Indiana travels 50 miles north to Indianapolis on Thursday for the 2014 Big Ten tournament, where the 8th seeded Hoosiers will open opposite 9th seeded Illinois. The winner will advance to meet top seeded Michigan at 12 p.m. ET on Friday. The Fighting Illini are 18-13 overall and have won four of their last five games.

The game will be broadcast at 12 p.m. ET on the Big Ten Network and on the IU radio network:

Ready or not, postseason play is here. And after an entertaining regular season in the Big Ten, the conference figures to take center stage of the college hoops world this weekend in Indianapolis. For the fourth straight season, the Big Ten is the top league in the country according to the KenPom rankings and while it may not have a national champion since 2000, the quality of the league from top to bottom is unmatched.

Indiana, of course, has fallen back into the bottom half of the league after winning it outright last season for the first time in 20 years. Most of the preseason prognostications slotted the Hoosiers as the fifth or sixth best team in the conference, but IU never managed to build the consistency needed to reach its full potential and finds itself in need of four wins to reach the NCAA tournament.

That all goes out the window tomorrow for teams like IU, Illinois, Purdue, Penn State, Northwestern and Minnesota, at least temporarily, as all 12 teams come together at Bankers Life Fieldhouse with an automatic NCAA tournament bid on the line. If the Hoosiers can make a run to Sunday and win it for the first time ever, it would be a surprising turn of events on an otherwise disappointing season. If not, the NIT awaits.

PERSONNEL

After his team dropped its eighth straight game on Feb. 4 to Wisconsin, Illinois coach John Groce made a change in his starting lineup that may have helped turn the Fighting Illini’s season around. The move was to insert freshmen Kendrick Nunn and Malcolm Hill in the starting lineup in place of seniors Jon Ekey and Joseph Bertrand.

On Monday’s Big Ten coaches teleconference, Groce said the change was to help balance the rotation as Illinois had all four of its freshman coming off the bench. The switch has paid off as Illinois won five of its next eight games to dig itself out of last place and arrive in Indianapolis as a dangerous team.

The Illinois starting five is now essentially four guards — Nunn, Hill, Rayvonte Rice and Tracy Abrams — with junior Nnanna Egwu manning the post. Rice is the team’s leading scorer in Big Ten games at 13.9 points per game, but his efficiency (40.7 eFG%) leaves plenty of room for improvement. Rice has torched Indiana twice already this season with 49 points on 15-of-31 shooting, but he’s been a volume shooter and at his worst, can shoot the Illini right out of a game. Rice, however, is one of the best rebounding guards in the Big Ten at 6.4 per game.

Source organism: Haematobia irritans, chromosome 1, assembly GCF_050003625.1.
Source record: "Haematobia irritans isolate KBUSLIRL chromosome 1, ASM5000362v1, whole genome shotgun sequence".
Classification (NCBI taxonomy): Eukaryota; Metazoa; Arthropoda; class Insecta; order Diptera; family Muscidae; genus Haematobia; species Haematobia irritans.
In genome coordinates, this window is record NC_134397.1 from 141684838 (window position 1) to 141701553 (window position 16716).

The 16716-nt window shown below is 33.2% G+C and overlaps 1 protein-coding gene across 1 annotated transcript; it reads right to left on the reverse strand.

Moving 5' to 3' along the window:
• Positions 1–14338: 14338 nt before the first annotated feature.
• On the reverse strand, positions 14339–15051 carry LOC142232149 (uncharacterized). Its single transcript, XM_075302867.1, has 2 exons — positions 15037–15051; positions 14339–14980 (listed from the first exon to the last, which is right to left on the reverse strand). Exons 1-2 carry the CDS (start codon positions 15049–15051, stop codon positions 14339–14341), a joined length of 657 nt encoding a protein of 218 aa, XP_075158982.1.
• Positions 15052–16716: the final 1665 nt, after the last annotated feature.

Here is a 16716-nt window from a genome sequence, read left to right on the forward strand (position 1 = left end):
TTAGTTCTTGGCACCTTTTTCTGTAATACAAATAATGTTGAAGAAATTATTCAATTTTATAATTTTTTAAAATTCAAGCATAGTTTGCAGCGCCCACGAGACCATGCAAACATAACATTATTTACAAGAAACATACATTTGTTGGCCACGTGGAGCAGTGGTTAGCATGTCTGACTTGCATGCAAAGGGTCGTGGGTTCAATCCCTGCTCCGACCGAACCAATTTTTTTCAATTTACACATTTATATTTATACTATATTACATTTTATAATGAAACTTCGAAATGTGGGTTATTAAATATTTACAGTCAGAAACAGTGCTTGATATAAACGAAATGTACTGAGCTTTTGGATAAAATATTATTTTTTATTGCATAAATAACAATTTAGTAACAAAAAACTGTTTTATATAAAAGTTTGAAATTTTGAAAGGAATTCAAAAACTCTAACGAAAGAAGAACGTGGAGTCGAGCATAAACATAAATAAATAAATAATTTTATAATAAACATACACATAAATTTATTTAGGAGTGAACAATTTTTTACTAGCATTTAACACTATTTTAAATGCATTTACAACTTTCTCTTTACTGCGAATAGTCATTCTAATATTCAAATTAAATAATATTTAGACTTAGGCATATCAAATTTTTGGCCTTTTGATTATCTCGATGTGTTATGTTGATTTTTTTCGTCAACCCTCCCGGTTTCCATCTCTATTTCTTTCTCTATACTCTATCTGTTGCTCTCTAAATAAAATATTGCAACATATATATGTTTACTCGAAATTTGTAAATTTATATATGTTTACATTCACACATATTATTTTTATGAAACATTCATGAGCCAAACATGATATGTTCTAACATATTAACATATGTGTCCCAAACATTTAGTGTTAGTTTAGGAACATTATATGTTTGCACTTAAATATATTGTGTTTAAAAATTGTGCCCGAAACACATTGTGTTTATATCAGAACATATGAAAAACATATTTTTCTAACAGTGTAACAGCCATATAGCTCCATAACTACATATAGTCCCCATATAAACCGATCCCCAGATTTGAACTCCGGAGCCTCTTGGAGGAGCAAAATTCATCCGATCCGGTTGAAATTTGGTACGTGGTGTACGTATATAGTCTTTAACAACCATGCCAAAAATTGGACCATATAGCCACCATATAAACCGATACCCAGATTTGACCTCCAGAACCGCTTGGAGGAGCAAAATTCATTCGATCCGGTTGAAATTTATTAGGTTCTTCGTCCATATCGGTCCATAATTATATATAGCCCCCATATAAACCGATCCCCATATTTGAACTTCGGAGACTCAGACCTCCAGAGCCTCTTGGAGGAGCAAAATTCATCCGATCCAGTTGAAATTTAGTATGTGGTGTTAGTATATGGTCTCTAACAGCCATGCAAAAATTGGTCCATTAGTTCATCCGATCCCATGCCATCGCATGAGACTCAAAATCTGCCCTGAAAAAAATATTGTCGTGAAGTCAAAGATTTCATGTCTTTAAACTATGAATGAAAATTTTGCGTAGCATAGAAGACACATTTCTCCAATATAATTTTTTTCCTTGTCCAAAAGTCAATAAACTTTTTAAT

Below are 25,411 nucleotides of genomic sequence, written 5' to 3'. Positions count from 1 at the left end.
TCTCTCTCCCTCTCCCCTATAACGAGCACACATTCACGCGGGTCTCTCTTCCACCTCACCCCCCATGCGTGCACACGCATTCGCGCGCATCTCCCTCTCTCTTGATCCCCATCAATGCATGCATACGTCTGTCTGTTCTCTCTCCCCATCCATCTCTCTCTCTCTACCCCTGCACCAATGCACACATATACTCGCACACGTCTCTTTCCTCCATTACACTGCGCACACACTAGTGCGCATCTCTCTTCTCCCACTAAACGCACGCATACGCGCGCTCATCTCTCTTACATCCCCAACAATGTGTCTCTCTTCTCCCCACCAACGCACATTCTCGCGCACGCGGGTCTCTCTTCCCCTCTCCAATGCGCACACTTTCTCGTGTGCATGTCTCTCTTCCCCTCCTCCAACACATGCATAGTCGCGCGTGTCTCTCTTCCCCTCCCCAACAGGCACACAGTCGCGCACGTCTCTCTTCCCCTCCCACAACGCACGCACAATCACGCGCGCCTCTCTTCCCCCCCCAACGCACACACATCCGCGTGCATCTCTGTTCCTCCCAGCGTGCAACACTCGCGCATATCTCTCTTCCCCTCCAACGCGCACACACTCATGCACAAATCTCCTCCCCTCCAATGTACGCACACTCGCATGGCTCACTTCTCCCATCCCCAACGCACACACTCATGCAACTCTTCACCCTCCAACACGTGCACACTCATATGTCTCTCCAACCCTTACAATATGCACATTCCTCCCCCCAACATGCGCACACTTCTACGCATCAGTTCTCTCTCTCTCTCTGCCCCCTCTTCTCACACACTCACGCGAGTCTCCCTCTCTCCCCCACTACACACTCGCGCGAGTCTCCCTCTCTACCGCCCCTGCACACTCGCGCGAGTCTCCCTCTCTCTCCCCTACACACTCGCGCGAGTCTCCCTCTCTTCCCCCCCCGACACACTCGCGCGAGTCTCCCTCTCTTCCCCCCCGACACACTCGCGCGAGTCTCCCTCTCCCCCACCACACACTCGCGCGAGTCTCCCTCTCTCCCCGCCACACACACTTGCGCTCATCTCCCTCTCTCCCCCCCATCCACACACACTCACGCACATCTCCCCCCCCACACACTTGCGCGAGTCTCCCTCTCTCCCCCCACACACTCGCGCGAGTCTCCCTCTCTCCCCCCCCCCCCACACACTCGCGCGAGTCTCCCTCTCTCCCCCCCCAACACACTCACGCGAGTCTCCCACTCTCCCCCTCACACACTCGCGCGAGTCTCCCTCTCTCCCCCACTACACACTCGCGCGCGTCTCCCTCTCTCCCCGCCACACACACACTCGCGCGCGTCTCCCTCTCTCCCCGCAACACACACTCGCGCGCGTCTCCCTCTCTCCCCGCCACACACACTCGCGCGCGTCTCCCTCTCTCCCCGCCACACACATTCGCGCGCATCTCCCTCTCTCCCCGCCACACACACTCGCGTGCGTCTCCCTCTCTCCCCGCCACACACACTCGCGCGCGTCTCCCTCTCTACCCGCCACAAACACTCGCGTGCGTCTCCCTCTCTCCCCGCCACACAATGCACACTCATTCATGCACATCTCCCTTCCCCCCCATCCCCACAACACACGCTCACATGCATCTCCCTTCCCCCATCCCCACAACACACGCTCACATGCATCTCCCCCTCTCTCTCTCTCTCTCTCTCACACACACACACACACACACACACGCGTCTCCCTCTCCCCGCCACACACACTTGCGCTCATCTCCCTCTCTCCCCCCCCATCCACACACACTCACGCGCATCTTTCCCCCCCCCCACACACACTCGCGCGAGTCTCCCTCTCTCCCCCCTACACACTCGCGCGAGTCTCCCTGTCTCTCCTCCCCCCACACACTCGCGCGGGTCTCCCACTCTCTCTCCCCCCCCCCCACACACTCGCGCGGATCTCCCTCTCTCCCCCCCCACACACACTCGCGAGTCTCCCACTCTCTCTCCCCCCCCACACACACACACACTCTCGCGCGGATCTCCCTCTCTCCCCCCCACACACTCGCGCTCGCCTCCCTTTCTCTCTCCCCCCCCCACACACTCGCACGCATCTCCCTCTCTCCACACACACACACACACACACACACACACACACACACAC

Abrams is the team’s second leading scorer in Big Ten games, but is even less efficient than Rice with an effective field goal percentage of just 35.5. He does, however, rank ninth in the Big Ten with an assist rate of 24.9. Nunn, who was named to the Big Ten All-freshman team, averaged 8.6 points per game in conference play and may have the brightest future of any Illinois player. He’s hitting close to 44 percent of his 3s in league play and has an effective field goal percentage of 57.4.

Hill isn’t much of a scorer, but does knock down the occasional 3-pointer while Bertrand and Ekey now give Illinois a pair of veterans coming off of the bench. Bertrand’s 7.4 points per game is fourth on the team and he’s much more effective on 2s (47.7 percent) than 3s (27.6 percent). Ekey is a 3-point specialist with 73 of his 111 field goal attempts coming from behind the 3-point line, where he’s hitting just 32.9 percent. Freshman Jaylon Tate also plays about 10 minutes off the bench, but has been dreadful offensively (21.2 field goal percentage).

Up front, Illinois goes with Egwu, who had 37 blocks in 18 league games and freshman Maverick Morgan in spot duty. Egwu is a decent rebounder (6.4 per game), but his field goal percentage (39.1) is poor for a 6-foot-11 post player and also driven somewhat by a tendency to take midrange jump shots.